I read this one in middle school and I remember wondering if it were real too. Such a sad read!

bermudaonion said...

I remember the song and all the fuss over the book but I've never read it and I'm not sure why. It does sound disturbing.

Nicole (Linus's Blanket) said...

You've been making a lot of headway with this challenge. I remember reading this and being just as absorbed with it as you mentioned. It may have been a bit if a gimmick but it was so scandalous to read. I was amused by what they had to say about it in the Shelf Discovery Book.

Kathleen said...

I want to reread this one again. It definitely scared me and hit close to home. One of my older sisters was the girl in the book...well not really the girl but just like her. So we lived the story at home and in some weird way the book comforted me because it gave voice to what was happening to our family as a result of my sister's behavior and also made me less ashamed because if it was happening in a book it somehow made it easier...weird, I know. I ordered this one from Amazon after you said you were planning to read it. I'll have much to say about it when I get around to reading it again. Thanks for a great review.

Literary Feline said...

I read this when I was in high school and it made quite an impression on me. It sounds like it still would. Thanks for your great review, Sandy.

Amy said...

I never read this book but I very much want to now. It's one of those books that I have always meant to read but it just slipped through the cracks.

Your review is fantastic!
Thank you for a great post!

Lisa said...

I absolutely loved this book when I read it in middle school and again when I reread it in high school. It scared the hell out of me--doing more to keep me on the straight and narrow than anything my parents could have done. I didn't care whether or not it was written by a real girl.

When I picked up Shelf Discovery, expecting to see all of my youthful faves and found that this book took a beating, I was done with it!

heidenkind said...

I never read this book. The cover was scary enough for me.

C.B. James said...

I just read the wikipedia article about it. It's worth checking out. Go Ask Alice is a strange book. If kids read it and chose to avoid drugs as a result, then that's great. Good for them. But, overall, I think it's a kind of exploitation that leaves a bit of a bad aftertaste. We all read it in high school, too, and were convinced it was real at the time. Well, most of us were. But, when we found out it was a lie, we had reason to suspect other things we'd beed told about drugs were a lie as well.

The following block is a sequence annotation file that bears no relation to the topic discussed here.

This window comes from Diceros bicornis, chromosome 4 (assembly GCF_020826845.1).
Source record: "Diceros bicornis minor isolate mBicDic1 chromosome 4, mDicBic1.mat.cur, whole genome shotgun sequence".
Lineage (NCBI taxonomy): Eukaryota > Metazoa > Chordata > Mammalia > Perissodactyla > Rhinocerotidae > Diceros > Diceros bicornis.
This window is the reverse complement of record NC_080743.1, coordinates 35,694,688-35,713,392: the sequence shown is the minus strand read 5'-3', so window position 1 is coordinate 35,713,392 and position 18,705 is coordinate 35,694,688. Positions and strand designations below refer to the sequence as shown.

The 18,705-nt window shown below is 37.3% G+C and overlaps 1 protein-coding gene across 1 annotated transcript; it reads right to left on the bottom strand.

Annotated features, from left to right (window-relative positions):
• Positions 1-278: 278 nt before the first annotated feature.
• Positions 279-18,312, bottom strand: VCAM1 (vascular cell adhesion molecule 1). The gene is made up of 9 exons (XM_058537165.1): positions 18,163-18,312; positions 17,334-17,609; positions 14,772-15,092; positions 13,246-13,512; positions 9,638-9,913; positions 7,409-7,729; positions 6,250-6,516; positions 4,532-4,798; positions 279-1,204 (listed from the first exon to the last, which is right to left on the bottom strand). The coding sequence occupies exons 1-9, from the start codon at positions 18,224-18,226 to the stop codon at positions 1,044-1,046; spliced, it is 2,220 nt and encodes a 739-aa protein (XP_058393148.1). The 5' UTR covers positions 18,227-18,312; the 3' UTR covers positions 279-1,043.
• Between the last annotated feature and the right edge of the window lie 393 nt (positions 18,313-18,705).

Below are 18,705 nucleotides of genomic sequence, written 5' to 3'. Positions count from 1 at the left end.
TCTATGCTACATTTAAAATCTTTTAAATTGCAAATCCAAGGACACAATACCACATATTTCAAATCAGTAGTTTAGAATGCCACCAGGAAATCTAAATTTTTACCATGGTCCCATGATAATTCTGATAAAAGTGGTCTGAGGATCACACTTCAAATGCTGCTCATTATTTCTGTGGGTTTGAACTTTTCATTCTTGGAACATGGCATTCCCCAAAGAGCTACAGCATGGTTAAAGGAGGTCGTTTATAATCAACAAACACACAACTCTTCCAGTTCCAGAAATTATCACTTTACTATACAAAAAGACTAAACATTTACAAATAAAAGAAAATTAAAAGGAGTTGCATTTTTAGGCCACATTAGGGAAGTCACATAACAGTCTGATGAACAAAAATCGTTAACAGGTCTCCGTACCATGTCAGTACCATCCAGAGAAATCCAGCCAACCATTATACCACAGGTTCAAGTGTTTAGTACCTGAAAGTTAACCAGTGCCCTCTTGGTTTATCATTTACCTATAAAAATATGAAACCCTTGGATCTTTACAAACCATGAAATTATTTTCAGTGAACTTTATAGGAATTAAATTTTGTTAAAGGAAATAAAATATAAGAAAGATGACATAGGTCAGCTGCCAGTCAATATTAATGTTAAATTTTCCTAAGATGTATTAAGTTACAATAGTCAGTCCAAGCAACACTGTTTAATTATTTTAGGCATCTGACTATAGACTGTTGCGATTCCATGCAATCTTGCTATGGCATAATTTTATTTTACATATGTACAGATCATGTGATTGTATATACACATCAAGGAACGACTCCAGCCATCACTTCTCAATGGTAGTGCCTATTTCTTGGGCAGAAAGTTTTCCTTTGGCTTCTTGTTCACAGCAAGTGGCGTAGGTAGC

I think it's better to tell kids the truth. That's work so well with anti-smoking education. Trying to scare kids just makes it more cool because it makes it more brave.

Danette Haworth said...

As a high schooler, I thought this book was a memoir as well. In fact, I remember reading somewhere (maybe even in the book) that the narrator put the journal together by writing on whatever scraps of paper she came across.

It was disturbing and exciting, but mostly disturbing, especially when she was so messed up she didn't know if she were male or female.

ANovelMenagerie said...

I've never read it. But, your review was AWESOME!

Annette said...

I read this book in middle school. There is another book with a similar theme but I think it is unavailable,
"Carmen."

Jenners said...

I remember this ... and you're right -- the frivolity stopped with this one. It was so depressing and a bit over my head ... it certainly is an effective anti-drug book. Nothing glamorous about it.

Toni said...

I must have almost picked this book up a hundred thousand times when I was young. I knew it was disturbing. I think my sister may have checked it out. It quite possibly could be the longest running book on my TBR list.

Dar said...

I read this when I was a teenager and I can still remember the story quite clearly. I remember being horrified by what this girl did and went through as my life wasn't like that. I still have it on my shelf somewhere. I may have to dig it out and read it again. While it may be based on a real person or not, this story can really be any young person who becomes lost in their life.